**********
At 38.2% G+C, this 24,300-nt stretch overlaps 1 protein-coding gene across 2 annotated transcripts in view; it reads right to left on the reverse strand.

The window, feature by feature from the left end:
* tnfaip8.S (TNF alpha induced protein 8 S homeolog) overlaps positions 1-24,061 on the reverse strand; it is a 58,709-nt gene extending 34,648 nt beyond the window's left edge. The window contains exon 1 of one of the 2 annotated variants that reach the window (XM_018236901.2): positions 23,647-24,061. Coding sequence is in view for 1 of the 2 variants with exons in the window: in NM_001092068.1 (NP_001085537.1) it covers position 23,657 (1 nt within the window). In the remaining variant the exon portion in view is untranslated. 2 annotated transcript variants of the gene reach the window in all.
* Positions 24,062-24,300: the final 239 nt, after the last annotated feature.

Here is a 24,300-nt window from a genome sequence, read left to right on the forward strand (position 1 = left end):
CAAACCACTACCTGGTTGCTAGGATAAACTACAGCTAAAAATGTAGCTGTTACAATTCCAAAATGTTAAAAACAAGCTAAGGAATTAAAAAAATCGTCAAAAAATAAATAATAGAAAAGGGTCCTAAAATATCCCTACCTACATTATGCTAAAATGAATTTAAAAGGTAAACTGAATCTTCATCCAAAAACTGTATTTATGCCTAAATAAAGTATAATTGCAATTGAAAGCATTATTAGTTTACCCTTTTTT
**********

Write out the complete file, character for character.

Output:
At 38.2% G+C, this 24,300-nt stretch overlaps 1 protein-coding gene across 2 annotated transcripts in view; it reads right to left on the reverse strand.

The window, feature by feature from the left end:
* tnfaip8.S (TNF alpha induced protein 8 S homeolog) overlaps positions 1-24,061 on the reverse strand; it is a 58,709-nt gene extending 34,648 nt beyond the window's left edge. The window contains exon 1 of one of the 2 annotated variants that reach the window (XM_018236901.2): positions 23,647-24,061. Coding sequence is in view for 1 of the 2 variants with exons in the window: in NM_001092068.1 (NP_001085537.1) it covers position 23,657 (1 nt within the window). In the remaining variant the exon portion in view is untranslated. 2 annotated transcript variants of the gene reach the window in all.
* Positions 24,062-24,300: the final 239 nt, after the last annotated feature.

Here is a 24,300-nt window from a genome sequence, read left to right on the forward strand (position 1 = left end):
CAAACCACTACCTGGTTGCTAGGATAAACTACAGCTAAAAATGTAGCTGTTACAATTCCAAAATGTTAAAAACAAGCTAAGGAATTAAAAAAATCGTCAAAAAATAAATAATAGAAAAGGGTCCTAAAATATCCCTACCTACATTATGCTAAAATGAATTTAAAAGGTAAACTGAATCTTCATCCAAAAACTGTATTTATGCCTAAATAAAGTATAATTGCAATTGAAAGCATTATTAGTTTACCCTTTTTT